You never want to be “that guy”. I know I have been “that guy”. I narrowly avoided being “that guy” a couple of days ago.
My family went out to see Guardians of the Galaxy over the weekend. Super fun movie, by the way, but that’s not really what I’m writing about… but yeah, go see it, like really, go see it. Anyway, we went out, saw the movie, everyone had fun. As we were leaving the theater there were two guys talking excitedly just ahead of us. They had obviously enjoyed what they had just watched and were eager to go over the finer points of Marvel movies, Infinity Guantletry in particular. How do I describe these guys? Here, I’ll attempt to paint you a word picture. Let me just say here that these guys looked as though they had probably seen the inside of a comic shop on more than one occasion. I would suspect deck building games occupied a fair bit of their time. I gathered from their appearance and, unfortunately odor, that they had darkened the door of a Games Workshop or two. They were geeks okay. They were the kind of guys that you would expect to be fascinated by the minutia of genre films and comic lore.
They were talking happily and excitedly. They were talking about movies and comics, and the reconstruction of a story told many years ago. They were bringing up obscure artifacts from modern day myths. Stories of warring gods and titans. Primal forces from the before the universe began. And they were wrong. They said that there were 5 infinity gems (there are 6). They had mixed up the space and reality gems and called the Aether… I don’t know what, but something wrong. And finally, they forgot the mind gem, everyone seems to forget about the mind gem. But do you know what they real kicker is, do you want to know what they really got wrong. Nothing. They did absolutely nothing wrong.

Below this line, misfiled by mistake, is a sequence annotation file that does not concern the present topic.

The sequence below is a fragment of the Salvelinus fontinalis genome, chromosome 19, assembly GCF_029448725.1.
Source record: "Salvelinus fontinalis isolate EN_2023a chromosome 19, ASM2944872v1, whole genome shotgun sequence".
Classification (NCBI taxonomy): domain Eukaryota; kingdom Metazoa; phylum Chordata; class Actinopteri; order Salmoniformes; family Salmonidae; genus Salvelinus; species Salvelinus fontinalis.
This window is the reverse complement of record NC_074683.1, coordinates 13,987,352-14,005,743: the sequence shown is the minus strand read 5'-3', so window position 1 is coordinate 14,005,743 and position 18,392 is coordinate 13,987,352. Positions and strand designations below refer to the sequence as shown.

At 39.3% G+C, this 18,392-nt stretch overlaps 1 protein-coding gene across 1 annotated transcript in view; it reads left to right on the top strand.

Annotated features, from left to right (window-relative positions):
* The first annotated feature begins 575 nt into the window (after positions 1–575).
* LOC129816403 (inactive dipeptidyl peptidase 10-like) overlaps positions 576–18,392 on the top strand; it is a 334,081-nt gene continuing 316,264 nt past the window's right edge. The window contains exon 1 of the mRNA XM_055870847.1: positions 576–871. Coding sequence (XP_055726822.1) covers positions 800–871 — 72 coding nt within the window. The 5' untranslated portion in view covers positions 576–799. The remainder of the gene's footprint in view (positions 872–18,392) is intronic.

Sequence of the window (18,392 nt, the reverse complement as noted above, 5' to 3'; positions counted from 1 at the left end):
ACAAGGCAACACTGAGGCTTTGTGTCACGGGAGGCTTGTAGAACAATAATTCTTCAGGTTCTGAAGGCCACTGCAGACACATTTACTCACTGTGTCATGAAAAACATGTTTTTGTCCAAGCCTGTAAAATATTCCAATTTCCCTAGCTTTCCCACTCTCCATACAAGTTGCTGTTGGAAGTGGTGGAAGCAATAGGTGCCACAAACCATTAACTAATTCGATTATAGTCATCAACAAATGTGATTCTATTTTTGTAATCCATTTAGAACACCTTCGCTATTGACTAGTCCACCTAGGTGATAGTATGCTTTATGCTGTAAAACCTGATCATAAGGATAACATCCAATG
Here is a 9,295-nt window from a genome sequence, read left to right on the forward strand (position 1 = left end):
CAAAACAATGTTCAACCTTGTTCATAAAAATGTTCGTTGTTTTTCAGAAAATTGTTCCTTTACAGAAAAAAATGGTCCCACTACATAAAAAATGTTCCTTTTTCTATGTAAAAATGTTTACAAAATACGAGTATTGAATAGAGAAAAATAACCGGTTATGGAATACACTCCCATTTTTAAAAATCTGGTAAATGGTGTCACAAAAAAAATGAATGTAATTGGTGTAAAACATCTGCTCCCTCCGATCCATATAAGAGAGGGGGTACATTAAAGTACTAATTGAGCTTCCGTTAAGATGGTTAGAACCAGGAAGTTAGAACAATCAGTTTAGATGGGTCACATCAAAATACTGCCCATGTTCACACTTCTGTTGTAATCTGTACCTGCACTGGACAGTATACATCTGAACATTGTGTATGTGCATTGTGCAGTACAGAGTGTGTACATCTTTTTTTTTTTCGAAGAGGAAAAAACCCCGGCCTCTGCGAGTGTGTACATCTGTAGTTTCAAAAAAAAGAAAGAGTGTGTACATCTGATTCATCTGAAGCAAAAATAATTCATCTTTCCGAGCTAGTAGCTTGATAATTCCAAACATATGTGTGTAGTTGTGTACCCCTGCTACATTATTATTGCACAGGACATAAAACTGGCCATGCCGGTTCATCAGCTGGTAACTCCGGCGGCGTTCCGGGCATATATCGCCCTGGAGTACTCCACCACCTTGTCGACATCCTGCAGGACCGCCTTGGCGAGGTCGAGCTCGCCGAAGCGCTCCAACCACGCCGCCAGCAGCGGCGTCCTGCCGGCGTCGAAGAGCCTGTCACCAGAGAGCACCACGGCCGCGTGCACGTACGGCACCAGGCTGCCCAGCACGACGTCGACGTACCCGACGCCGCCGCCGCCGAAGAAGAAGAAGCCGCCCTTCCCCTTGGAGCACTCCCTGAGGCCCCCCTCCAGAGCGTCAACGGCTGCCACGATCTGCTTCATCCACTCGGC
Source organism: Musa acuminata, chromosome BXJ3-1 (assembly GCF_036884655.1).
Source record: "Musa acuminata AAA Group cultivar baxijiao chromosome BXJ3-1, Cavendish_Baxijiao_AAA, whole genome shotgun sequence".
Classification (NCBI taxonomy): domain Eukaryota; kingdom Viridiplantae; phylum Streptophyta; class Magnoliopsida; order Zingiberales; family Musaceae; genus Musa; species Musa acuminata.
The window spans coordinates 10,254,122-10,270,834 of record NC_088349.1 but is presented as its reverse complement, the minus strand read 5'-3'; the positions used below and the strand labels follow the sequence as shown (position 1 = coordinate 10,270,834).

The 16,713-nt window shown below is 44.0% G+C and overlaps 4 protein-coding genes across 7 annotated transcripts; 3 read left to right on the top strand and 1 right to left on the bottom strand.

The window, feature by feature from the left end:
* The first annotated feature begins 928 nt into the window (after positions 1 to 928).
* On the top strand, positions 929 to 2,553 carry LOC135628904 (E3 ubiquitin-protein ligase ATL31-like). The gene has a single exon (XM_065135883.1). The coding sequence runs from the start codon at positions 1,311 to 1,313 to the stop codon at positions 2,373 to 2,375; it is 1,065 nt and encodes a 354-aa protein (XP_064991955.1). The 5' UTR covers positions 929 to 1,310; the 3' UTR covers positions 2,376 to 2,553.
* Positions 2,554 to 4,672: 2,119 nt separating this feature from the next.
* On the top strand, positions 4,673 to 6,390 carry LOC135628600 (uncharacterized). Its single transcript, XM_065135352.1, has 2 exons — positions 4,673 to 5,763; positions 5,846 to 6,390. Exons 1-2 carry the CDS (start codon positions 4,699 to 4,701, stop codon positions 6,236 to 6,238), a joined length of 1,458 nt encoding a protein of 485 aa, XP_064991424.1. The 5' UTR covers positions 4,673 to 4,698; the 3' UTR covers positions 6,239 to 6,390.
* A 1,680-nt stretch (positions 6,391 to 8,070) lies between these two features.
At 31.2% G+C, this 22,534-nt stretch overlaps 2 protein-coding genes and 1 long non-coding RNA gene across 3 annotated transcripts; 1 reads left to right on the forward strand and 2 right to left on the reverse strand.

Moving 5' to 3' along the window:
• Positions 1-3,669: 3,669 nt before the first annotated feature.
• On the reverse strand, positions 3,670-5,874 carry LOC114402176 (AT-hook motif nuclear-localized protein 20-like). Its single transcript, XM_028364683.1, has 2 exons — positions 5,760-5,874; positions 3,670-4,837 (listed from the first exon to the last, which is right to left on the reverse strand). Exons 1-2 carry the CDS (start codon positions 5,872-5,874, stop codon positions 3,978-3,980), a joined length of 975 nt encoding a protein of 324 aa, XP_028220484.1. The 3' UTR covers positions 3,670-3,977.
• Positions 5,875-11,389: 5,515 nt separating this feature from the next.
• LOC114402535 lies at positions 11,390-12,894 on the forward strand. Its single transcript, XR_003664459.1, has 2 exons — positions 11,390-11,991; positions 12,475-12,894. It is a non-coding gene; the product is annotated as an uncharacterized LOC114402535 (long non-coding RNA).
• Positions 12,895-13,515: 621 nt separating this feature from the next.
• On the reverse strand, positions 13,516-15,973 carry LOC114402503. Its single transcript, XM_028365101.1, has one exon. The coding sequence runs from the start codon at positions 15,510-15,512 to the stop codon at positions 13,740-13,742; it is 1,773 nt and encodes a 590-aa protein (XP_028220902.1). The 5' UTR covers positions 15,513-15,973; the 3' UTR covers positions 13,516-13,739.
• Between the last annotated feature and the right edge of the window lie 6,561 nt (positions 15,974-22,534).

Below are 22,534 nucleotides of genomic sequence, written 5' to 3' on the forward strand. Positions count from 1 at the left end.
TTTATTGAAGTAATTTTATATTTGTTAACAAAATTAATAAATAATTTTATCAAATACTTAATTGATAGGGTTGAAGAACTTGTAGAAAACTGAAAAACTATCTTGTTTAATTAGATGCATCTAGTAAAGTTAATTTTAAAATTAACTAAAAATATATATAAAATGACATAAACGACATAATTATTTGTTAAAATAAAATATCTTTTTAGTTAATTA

These guys were just a couple of buddies who went out to enjoy a film together. After the movie was over, they were excited and wanted the fun to keep going, so they got to talking about all the fun things from the movie that they thought were fun when they read them in comics, that were also fun. And here comes me, being “that guy” to tell them that they are enjoying their fun wrong. Well that’s some B.S. Why should I tell someone that their enjoyment of these fictional stories isn’t on par with how a real fan enjoys them. Who am I to decree if they are having fun in the correct way.
It’s not just that I’m a butt munch either. This feeling that people need to enjoy things in some sort of codified way is pervasive through all the geeky pursuits. Sci fi, fantasy, horror, board games, video games, card games, all of them have their self appointed defenders ready to piss down from on high all over anyone not as deeply invested as themselves. It keeps people out. It makes something fun, uninviting to newcomers, and can even drive away people with a passing interest.
I didn’t want to be “that guy”, so I didn’t say anything. I smiled, because we had all just had a fun time watching a movie together. After a few minutes, I felt sort of gross that I had thought reading about a fictional universe years ago made me somehow better, geekier, than other people who clearly enjoy the same things as I do. I love when I discover a shared interest with another person. I should revel in that. The more people that go out and fill entire theaters to watch the types of stories that I have loved for years, the more of these movies will get made. Being “that guy” is completely counter to that goal. I really, deep down, just want everyone to love what I love. I don’t think it matters why or how they love it.
But seriously everyone. The mind gem was right there in Loki’s staff the whole time. Come on.
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